Frogs (mural located opposite 5Pointz building on David Street)

To sign the petition, click here: SHOW UR LOVE TO 5POINTZ

Condos along LIC’s waterfront

Please share your comments below. I’ll be tweeting this page regularly to relevant parties and discussion groups. This will be a way to support 5Pointz in their efforts to save their space.

Grimace…

5Pointz – Close Up

32 thoughts on “5 Pointz – Graffiti Art Gallery in Long Island City, Queens, NY

  1. Marina
    Great post. You have captured the essence of the location in your images. Historically everything changes. The US is a little more than 235 years old since independence. Unlike Europe we have very few buildings left since that time. NYC is a city of change and reinvention. Sadly, neighborhoods are being changed constantly. You might want to get to the Lower Eastside and the Bowery. The Bowery is in change. The Lower Eastside has a museum dedicated to the tenements that were once there. The same can be said for Williamsburg. It is a neighborhood in transition. What was there twenty years ago is far different from today. I’m glad you got to 5Pointz.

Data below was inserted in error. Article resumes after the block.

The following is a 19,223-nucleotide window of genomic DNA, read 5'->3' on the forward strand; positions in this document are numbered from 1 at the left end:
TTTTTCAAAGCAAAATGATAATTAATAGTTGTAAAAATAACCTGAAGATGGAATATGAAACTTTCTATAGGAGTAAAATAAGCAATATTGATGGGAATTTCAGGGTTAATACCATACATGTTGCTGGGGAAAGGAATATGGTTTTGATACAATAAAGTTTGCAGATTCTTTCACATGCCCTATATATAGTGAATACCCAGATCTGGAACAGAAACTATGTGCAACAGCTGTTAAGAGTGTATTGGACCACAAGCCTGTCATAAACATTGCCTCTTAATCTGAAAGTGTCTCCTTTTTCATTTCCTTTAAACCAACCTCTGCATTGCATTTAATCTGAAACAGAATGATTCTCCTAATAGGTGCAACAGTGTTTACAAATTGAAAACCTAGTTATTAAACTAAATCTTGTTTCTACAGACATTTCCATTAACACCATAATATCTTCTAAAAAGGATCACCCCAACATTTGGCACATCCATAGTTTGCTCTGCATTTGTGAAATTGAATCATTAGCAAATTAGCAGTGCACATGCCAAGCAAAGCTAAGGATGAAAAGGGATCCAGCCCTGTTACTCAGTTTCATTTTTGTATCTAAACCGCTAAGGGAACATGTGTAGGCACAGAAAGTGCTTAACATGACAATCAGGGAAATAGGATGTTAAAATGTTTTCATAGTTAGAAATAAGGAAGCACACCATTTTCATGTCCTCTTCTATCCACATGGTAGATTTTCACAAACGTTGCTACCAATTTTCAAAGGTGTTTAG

Here are some references. The first is said to be in Brooklyn. It is not a site that is welcoming to the casual tourist.
    http://www.nytimes.com/slideshow/2010/10/29/arts/design/20101101-underbelly-ss.html
    http://www.independent.co.uk/arts-entertainment/art/secret-underground-art-show-thrills-new-york-2133767.html
    http://undergroundhip-hop.net/graffiti/

  2. Such fantastic graffiti – I love it. If you’re ever in France try to visit Angouleme which is the comic book capital of France. The French love bandes dessinees and even the ancient buildings of Angouleme have full size French comic characters painted on them – they look very cool on the elegant old buildings.